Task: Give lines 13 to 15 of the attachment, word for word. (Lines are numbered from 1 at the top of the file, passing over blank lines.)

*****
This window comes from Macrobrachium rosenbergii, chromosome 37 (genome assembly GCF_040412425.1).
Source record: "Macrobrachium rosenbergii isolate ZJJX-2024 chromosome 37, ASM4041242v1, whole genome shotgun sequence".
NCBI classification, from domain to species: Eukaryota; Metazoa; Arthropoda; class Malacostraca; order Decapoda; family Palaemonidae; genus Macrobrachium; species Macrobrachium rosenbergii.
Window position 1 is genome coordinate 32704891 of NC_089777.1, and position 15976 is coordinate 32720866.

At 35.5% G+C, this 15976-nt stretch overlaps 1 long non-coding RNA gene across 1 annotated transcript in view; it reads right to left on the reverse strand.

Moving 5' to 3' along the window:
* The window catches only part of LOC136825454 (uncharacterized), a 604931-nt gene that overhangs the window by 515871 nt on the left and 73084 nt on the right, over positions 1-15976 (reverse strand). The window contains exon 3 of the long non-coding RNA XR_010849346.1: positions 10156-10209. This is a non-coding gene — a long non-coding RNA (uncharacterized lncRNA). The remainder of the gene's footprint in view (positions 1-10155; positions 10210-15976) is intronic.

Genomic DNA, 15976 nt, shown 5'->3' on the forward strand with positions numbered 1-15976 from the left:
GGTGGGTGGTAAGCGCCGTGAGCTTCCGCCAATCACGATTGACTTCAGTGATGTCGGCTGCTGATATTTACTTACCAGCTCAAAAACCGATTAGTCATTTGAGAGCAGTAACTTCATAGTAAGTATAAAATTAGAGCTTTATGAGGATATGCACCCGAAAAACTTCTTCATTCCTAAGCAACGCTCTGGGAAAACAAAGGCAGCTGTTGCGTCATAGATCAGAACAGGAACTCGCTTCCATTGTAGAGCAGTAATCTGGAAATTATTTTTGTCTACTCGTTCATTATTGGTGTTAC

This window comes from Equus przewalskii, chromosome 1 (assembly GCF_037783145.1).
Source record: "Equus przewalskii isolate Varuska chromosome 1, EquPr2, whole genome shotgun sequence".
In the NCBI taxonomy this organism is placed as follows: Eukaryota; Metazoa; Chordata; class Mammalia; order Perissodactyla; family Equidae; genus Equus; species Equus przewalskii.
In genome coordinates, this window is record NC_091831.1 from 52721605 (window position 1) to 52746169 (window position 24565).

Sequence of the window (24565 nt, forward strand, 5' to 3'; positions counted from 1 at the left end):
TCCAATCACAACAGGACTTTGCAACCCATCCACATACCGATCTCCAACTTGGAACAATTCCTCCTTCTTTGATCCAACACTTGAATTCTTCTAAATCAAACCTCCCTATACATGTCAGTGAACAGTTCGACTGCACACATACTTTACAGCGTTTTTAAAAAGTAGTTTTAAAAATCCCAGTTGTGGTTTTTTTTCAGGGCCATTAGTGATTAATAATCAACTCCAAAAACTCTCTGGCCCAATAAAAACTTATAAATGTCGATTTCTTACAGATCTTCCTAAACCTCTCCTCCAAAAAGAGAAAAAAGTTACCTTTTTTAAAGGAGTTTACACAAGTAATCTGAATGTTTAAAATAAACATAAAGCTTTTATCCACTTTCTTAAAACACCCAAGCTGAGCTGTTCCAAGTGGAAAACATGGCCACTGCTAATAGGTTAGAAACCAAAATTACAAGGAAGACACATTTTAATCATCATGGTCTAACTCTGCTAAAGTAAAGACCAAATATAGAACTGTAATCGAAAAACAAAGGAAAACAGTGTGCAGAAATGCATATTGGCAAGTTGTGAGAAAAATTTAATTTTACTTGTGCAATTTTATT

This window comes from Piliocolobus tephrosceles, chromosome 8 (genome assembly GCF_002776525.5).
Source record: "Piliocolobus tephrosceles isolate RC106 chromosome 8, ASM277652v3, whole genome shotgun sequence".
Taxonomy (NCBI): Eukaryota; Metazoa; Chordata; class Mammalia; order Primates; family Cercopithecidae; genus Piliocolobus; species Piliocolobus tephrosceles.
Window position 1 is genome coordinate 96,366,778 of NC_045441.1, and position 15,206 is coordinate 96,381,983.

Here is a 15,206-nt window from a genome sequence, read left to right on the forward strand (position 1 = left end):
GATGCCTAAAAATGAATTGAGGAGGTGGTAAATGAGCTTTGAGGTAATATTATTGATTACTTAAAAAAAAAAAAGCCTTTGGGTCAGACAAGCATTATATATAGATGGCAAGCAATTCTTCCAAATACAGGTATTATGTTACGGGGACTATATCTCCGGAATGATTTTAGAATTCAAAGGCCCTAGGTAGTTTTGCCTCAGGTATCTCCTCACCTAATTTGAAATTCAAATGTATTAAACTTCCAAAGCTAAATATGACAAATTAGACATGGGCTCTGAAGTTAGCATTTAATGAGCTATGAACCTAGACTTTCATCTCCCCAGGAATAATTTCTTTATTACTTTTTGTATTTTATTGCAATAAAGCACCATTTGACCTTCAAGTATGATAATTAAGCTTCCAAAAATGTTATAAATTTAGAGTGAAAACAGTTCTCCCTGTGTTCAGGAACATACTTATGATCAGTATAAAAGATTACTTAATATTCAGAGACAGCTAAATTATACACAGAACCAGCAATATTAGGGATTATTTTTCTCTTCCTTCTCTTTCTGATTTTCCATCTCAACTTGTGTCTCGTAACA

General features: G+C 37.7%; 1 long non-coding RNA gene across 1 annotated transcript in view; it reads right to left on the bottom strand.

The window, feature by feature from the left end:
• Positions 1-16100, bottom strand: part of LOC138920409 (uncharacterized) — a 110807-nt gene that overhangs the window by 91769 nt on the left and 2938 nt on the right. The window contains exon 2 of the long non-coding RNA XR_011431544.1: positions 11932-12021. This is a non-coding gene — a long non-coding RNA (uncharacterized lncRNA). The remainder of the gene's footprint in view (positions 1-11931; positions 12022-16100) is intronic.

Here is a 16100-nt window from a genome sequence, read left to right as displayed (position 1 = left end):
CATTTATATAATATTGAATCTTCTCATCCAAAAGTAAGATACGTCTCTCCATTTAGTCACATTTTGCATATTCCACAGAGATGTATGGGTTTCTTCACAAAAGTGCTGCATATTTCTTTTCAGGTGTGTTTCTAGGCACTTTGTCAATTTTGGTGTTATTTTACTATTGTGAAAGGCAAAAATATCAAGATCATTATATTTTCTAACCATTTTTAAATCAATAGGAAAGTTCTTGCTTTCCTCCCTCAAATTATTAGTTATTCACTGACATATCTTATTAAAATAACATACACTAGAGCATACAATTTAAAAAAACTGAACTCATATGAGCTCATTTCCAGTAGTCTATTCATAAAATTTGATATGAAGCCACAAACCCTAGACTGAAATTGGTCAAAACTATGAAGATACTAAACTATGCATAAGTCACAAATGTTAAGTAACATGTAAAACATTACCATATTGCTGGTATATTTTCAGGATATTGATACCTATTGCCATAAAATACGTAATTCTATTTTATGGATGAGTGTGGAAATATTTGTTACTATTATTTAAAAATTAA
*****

In genome coordinates, this window is record NC_091831.1 from 52721605 (window position 1) to 52746169 (window position 24565).

Sequence of the window (24565 nt, forward strand, 5' to 3'; positions counted from 1 at the left end):
TCCAATCACAACAGGACTTTGCAACCCATCCACATACCGATCTCCAACTTGGAACAATTCCTCCTTCTTTGATCCAACACTTGAATTCTTCTAAATCAAACCTCCCTATACATGTCAGTGAACAGTTCGACTGCACACATACTTTACAGCGTTTTTAAAAAGTAGTTTTAAAAATCCCAGTTGTGGTTTTTTTTCAGGGCCATTAGTGATTAATAATCAACTCCAAAAACTCTCTGGCCCAATAAAAACTTATAAATGTCGATTTCTTACAGATCTTCCTAAACCTCTCCTCCAAAAAGAGAAAAAAGTTACCTTTTTTAAAGGAGTTTACACAAGTAATCTGAATGTTTAAAATAAACATAAAGCTTTTATCCACTTTCTTAAAACACCCAAGCTGAGCTGTTCCAAGTGGAAAACATGGCCACTGCTAATAGGTTAGAAACCAAAATTACAAGGAAGACACATTTTAATCATCATGGTCTAACTCTGCTAAAGTAAAGACCAAATATAGAACTGTAATCGAAAAACAAAGGAAAACAGTGTGCAGAAATGCATATTGGCAAGTTGTGAGAAAAATTTAATTTTACTTGTGCAATTTTATT